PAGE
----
KUSER: Given the need for buy in, then does this decision really address the goal of integrating the education system as intended in the original lawsuit?

GAROSSHEN: I think it does. Again, this is something that I mean, certainly, there are plenty of people far smarter than I who are on this case, and who have been fighting the battle for desegregation since the very beginning. Kara McClellan at the NAACP, LDF Deuel Ross, Martha Stone, Dennis Parker. They've all been with us. And I think part of the reason why we all think that this is going to work is because, number one, the magnet schools have been very successful. When the state has created those seats, people have felt them, their quality schools, their schools that people like. There's a reason why we get folks from the city, folks from the suburbs. A good chunk of the funding in the settlement is going to expand capacity at the magnet schools. So that's something that we know works, and that we're building off of. So that I think is one piece of why this is going to be a successful plan. The second piece of it, frankly, is the accountability. So one thing that this settlement does that's new, an additional thing is it really increases the transparency. So members of the public who are investors who do believe that racial desegregation and integration matter can actually see what progress is being made, what the state has been doing and what remains to be done and can get involved in a way that I don't know was accessible in the past.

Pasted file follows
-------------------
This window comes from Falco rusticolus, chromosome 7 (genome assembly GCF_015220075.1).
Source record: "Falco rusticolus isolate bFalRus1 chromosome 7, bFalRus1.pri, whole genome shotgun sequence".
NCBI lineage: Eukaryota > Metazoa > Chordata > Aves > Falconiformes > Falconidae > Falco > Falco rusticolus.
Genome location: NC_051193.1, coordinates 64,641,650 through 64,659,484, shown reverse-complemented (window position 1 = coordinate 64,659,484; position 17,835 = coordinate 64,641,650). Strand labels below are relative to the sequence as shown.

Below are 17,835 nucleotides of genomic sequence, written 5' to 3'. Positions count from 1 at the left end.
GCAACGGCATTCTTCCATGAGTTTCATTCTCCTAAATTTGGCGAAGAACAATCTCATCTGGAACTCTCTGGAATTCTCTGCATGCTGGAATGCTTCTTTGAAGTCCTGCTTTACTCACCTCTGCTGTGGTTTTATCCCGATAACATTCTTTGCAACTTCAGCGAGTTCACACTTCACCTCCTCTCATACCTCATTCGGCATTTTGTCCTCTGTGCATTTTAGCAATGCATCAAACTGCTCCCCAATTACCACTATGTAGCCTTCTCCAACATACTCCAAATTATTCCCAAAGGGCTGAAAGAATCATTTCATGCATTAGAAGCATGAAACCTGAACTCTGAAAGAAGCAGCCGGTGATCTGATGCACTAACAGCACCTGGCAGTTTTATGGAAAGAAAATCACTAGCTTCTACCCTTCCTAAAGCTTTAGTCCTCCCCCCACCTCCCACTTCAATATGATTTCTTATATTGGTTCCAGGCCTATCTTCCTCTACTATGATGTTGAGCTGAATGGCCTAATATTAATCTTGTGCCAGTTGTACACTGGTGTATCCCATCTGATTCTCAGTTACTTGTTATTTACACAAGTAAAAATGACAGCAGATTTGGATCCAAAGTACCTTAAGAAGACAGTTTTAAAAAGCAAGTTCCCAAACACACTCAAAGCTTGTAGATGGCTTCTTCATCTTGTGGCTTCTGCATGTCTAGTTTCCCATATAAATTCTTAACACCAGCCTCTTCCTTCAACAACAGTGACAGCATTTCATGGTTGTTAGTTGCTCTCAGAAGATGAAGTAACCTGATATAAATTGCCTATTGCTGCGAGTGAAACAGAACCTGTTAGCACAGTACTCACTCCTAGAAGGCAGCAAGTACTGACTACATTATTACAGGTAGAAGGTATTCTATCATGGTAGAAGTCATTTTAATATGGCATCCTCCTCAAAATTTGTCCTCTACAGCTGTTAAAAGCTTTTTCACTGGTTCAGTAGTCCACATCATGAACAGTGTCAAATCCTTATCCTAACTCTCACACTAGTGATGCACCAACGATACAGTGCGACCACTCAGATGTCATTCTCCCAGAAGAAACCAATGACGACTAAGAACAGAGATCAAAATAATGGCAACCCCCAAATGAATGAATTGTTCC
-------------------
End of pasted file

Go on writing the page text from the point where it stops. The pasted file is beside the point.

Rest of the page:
KUSER: I should note that the settlement isn't final just yet.


KUSER: It has to be approved by lawmakers, I believe, and then there's a final sign off from the court. Right?

GAROSSHEN: That's exactly right.

KUSER: Any roadblocks that you perceive in these final couple of steps.

GAROSSHEN: Certainly we hope that Governor [Ned] Lamont was very positive at the press conference and Attorney General [William] Tong was as well. I think we all view this as an investment in two things that matter. One being racial integration, long overdue. And the second being education, which, you know, there's two kinds of fiscal conservatism, right? There's, you buy a $1 bottle of water because it's $1. And then there's you buy a 20-pack for $5. Technically one cost less, but the other one's really more responsible. And I think education is that in a nutshell, right? We invest in our kids. And there are so many ripple on effects that come from that.